UN: Myanmar massacre probe imperfect

Yangon - The Myanmar government has not adequately addressed accusations that Rohingya Muslims were massacred by authorities and Buddhist villagers in January, a UN official said Wednesday.

"Myanmar's National Human Rights Commission has failed to address the allegations," Tomas Ojea Quintana, the UN special envoy on human rights to Myanmar, said at the end of his ninth and final visit to the country.

The United Nations last month called on Myanmar to set up an independent and impartial commission to investigate the reported killings of about 50 Rohingya villagers January 9-13 in Maungdaw in the western state of Rakhine.

The government of Myanmar denied the reports but tasked its National Human Rights Commission with investigating.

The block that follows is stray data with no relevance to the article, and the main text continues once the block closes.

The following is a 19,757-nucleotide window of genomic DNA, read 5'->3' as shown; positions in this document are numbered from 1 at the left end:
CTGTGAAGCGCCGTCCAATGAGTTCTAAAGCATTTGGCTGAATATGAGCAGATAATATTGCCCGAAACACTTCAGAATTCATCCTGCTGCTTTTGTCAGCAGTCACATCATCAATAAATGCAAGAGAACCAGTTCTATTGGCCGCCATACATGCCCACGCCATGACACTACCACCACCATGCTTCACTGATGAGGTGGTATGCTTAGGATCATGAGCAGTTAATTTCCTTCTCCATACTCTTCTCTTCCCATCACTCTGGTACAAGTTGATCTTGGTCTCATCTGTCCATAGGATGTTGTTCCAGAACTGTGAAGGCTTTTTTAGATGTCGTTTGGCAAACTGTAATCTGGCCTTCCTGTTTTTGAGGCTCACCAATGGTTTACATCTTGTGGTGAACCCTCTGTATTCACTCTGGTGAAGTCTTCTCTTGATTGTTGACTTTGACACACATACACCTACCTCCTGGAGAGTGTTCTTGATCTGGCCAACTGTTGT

"There is no evidence to confirm the information of a massacre in this village," the commission concluded Friday after visiting the area.

Quintana said the investigation should comply with international standards.

"I call again on Myanmar's government to set up an independent and impartial investigation commission," he said at Yangon Airport before his departure.

Quintana, who was on his last tour of Myanmar as a special envoy, visited refugee camps in the Rakhine and also met with representatives from the largest party in the state, the opposition Rakhine Nationalities Development Party, and leaders from both the Buddhist and Muslim communities.

Rakhine saw an outbreak of clashes between Buddhists and Rohingyas in 2012, which left at least 167 people dead and more than 140,000 homeless.

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